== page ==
Bruno can calculate the benefit for all (query, weight-unknown edge) pairs, and find the shortest path. For this, Bruno has to maximize the total benefit following the restriction that Anna has given to her. This can be done by solving the assignment problem. There are many ways to make such matrix. We can use Hungarian method, but because of the low constraints, DP is enough. Now, let's prove that the result we have found is correct.

Take a look the sum of the total weight of all shortest paths that Bruno calculated for all queries. Let's denote this sum as S1. This equals to the sum of,

• (the sum of the total weight of all shortest paths except the weight of the weight-unknown edges)
• for each weight-unknown edge, (the number of queries that passes the edge)  ×  (the length of that edge)

Let's calculate the sum described above with no weight-unknown edges, and say this S2

If we decrease S1 by (the total benefit achieved by passing the weight-unknown edges) minus the sum of (the number of queries that passes the edge)  ×  (the length of that edge) for each weight-unknown edge, the value becomes S2.

The increased value is a constant for Bruno because it is a restriction given by Anna. Thus, maximizing the total benefit obeying Anna's restriction equals to minimizing the sum of the total weight of the shortest paths.

What if Bruno's result is not optimal? It means that S1 > S2. And it also means that (the total benefit calculated by Anna) is bigger than (the total benefit calculated by Bruno), and this is false because Bruno followed the restriction given by Anna.

Therefore we can conclude that Bruno's result is optimal.

There are 6H60 = 8259888 ≤ 223 - 1 different states, so we can use only 22 bits. If you don't want to code this part, you can just send the number of queries passing each weight-unknown edge. This costs 30 bits.

This is the implemention of the solution: Anna, Bruno Most part is coded by ainta.

How do you think about this solution? I think it's brilliant and optimal for this problem, but it is quite hard to implement. I saw the official implementation, and it seemed quite simple, but I can't get the idea.

• Sorry for the confusing title :| If you have a great title, please write in the comments

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By .o., 5 years ago, ,

Here are the final top 100 : Div1, Div2. Congrats to the winners!

(These links are all from google search cache, so it may be disappear)

First of all, we are sorry to make this round unrated. This is an unexpected incident, and I believe that everyone in Codeforces would understand that. And second, we're sorry for estimating the difficulties of the problems wrong.

• Actually, I thought that somebody would get Accepted on 398A - Cards within 5 minutes. But there wasn't any submissions during the first 4 minutes, and many people got wrong answer on pretests! I think almost everybody who solved this got at least one wrong answer.. I'm really sorry for measuring A easy. I think what cgy4ever said is right — it would be better not asking to print the sequence.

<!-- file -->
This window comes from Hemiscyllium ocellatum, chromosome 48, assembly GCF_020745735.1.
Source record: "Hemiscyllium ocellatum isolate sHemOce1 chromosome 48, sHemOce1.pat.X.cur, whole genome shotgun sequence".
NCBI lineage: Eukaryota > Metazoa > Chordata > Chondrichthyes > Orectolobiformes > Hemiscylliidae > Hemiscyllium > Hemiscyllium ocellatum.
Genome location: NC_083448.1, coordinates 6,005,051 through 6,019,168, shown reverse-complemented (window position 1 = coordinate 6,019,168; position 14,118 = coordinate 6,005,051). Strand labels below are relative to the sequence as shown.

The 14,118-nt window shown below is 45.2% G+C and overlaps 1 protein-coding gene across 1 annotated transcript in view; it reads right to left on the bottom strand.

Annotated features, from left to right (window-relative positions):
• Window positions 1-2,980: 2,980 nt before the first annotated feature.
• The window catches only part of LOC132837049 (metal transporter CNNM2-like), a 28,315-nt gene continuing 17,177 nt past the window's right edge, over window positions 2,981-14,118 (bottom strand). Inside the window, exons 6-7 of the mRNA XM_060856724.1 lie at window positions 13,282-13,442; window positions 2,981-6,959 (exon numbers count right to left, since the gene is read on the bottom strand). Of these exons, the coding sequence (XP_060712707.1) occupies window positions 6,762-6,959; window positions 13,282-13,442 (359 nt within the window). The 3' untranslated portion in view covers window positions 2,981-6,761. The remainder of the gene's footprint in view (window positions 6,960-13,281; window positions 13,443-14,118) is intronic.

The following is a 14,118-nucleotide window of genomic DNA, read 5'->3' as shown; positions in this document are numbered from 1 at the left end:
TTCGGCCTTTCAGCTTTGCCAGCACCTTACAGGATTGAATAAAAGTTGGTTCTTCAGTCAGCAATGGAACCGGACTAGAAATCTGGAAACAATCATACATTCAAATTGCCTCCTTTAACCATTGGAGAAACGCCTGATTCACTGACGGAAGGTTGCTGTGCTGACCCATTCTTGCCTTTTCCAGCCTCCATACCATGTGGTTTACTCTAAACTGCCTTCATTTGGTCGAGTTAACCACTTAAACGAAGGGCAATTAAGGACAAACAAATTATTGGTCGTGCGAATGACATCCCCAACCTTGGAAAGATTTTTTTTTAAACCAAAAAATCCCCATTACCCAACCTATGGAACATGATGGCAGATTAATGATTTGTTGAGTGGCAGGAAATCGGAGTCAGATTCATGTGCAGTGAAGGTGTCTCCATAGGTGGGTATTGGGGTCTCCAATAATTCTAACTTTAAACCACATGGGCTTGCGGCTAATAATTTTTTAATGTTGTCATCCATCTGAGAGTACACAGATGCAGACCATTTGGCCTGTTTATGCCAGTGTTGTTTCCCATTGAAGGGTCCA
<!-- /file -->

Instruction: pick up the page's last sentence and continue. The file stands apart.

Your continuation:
• At first, I purposed 398C - Tree and Array as B(!!) because ainta solved it very easily than I expected. (I could hardly solve this, and thought it must be at least D, before I heard ainta's solution.) We're sorry for giving this problem the same score with 398B - Painting The Wall, which was much easier than 398C - Tree and Array. Next time I'll remember that ainta is really a genius :)

• Congrats to four people who solved 398C - Tree and Array during the contest! : cgy4ever, Shef, SillyHook06, and Qwaz.

• We are surprised that Petr solved 398E - Sorting Permutations during the contest! Even though he implemented by Java, his solution is faster than ours :p Congratulations to him!

• Actually, we purposed an another problem for Div1-E, but the same problem popped out at OpenCup last Sunday, so we couldn't use that. Thanks to Gerald, who helped us preparing a new problem in such a short time. By the way, can you guess what problem was that? :D

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#### 399A - Pages — Author : tncks0121

You can solve this problem by just following the statement. First, print << if p - k > 1. Next, iterate all the integers from p - k to p + k, and print if the integer is in [1..n]. Finally, print >> if p + k < n.

• Time complexity: O(n).
• Code : 5926588

#### 399B - Red and Blue Balls — Author : Breakun

Change the blue balls to bit 1, and blue balls to bit 0. Interpret the stack as an integer represented in binary digits. Now, one may see that a single operation decreases the integer by 1, and will be unavailable iff the integer becomes zero. So the answer will be 2a1 + 2a2 + ... + 2ak where the (ai + 1)-th (1 ≤ i ≤ k) ball is blue in the beginning.

• Time complexity: O(n)
• Code : 5926598

#### 398A - Cards — Author : tncks0121

Let the number of o blocks p, and the number of x blocks q. It is obvious that |p - q| ≤ 1 and p, q ≤ n. So we can just iterate all p and q, and solve these two problems independently, and merge the answer.